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Professor's BEAGLE lost for 10 years FOUND ON MARS

British eggface lander's resting place uncovered by orbiter

The long-lost, dustbin-lid sized British Mars lander Beagle 2 - whose fate had been unknown since it departed from its Mars Express mothership in orbit above the red planet on Christmas Day 2003 - seems likely to have been found at last.

The UK Space Agency has scheduled a press briefing on the Beagle for Friday and is refusing to discuss details in advance. However reports have it that boffins from NASA involved in managing the HiRISE (High Resolution Imaging Science Experiment) instrument aboard the American agency's Mars Reconnaissance Orbiter will be at the briefing.

“HiRise is the only camera at Mars that can see former spacecraft like Beagle 2. It’s definitely pretty close to its intended landing spot, no matter what. It entered the atmosphere at the right time and place,” said Shane Byrne, an Arizona university scientist on the HiRISE team quoted by the Guardian. Apparently NASA has been asked to keep details of the discovery under wraps ahead of Friday's briefing.

Beagle 2 travelled to Mars aboard the European Space Agency's Mars Express craft, which remains in orbit there. The diminutive British lander, built using different management arrangements from most spacecraft, was generally regarded as the brainchild of colourful scientist Professor Colin Pillinger - who has been described as "a proper British boffin".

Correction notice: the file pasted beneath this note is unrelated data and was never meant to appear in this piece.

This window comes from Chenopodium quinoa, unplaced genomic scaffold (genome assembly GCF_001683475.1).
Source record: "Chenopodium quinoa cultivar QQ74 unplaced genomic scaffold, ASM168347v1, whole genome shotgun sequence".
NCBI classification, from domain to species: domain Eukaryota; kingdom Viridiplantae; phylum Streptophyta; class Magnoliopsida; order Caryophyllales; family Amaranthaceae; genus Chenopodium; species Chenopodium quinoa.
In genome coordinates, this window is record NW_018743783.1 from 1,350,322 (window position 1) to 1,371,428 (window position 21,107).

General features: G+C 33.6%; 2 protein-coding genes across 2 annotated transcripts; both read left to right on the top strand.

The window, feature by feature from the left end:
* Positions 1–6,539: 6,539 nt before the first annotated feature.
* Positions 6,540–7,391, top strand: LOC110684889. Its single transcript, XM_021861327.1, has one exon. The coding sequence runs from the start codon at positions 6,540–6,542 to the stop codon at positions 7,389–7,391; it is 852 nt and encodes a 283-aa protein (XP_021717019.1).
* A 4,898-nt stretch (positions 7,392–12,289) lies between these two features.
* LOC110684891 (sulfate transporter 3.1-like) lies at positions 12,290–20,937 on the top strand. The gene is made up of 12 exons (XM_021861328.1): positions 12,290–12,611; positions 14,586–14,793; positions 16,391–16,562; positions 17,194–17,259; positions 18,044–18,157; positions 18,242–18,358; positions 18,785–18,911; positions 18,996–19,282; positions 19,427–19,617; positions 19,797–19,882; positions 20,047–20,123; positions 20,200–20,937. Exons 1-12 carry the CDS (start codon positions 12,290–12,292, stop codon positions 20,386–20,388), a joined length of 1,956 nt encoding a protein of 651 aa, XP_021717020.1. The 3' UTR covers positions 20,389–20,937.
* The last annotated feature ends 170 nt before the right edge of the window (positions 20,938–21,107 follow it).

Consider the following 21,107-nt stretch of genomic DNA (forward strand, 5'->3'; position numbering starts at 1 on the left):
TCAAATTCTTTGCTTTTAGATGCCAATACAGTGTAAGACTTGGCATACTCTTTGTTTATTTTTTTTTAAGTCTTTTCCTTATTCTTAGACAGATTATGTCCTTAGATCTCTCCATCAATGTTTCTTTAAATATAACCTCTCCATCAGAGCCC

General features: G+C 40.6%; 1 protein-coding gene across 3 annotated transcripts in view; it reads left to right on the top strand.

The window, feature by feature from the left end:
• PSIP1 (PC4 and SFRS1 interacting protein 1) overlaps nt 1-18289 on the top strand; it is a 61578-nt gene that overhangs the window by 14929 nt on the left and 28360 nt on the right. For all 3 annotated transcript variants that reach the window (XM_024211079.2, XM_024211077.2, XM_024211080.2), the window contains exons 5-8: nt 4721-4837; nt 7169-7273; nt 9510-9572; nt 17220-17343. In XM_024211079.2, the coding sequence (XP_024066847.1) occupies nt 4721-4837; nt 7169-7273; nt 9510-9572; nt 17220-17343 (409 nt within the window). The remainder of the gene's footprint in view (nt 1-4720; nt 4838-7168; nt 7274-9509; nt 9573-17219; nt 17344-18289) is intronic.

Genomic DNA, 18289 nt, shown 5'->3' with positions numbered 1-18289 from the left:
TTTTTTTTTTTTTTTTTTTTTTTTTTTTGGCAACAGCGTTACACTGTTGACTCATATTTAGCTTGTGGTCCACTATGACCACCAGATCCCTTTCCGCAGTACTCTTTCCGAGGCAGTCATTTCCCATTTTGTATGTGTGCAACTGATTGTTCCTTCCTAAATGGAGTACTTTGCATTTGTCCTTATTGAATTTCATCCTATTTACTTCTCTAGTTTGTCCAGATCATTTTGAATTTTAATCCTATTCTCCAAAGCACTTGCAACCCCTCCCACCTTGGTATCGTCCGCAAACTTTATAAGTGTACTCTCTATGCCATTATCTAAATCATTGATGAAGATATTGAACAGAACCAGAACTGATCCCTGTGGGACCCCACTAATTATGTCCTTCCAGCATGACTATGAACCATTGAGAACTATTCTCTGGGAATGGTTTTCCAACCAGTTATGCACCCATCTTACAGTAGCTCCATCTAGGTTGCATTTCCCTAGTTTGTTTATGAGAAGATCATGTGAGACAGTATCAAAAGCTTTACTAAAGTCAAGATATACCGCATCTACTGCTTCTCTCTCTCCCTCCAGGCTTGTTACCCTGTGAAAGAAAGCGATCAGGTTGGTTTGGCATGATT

The little lander detached from Mars Express on schedule, but was then never heard from again. The NASA HiRISE team have been actively searching for it for some time.

HiRISE has already managed to pick out the locations of various other human machines on the surface of Mars, including the Viking landers of the 1970s and the famous Curiosity and Opportunity rovers. It would appear that now the final resting place of the unfortunately defunct Beagle 2 has been discovered.

It's possible that the HiRISE imagery will offer some clue as to why the Beagle failed to get in touch - but mysteries may well remain, as even HiRISE will probably be offering just a few pixels of information.

We'll all know more on Friday - but sadly the information will come too late for Professor Pillinger, who passed away last year. ®

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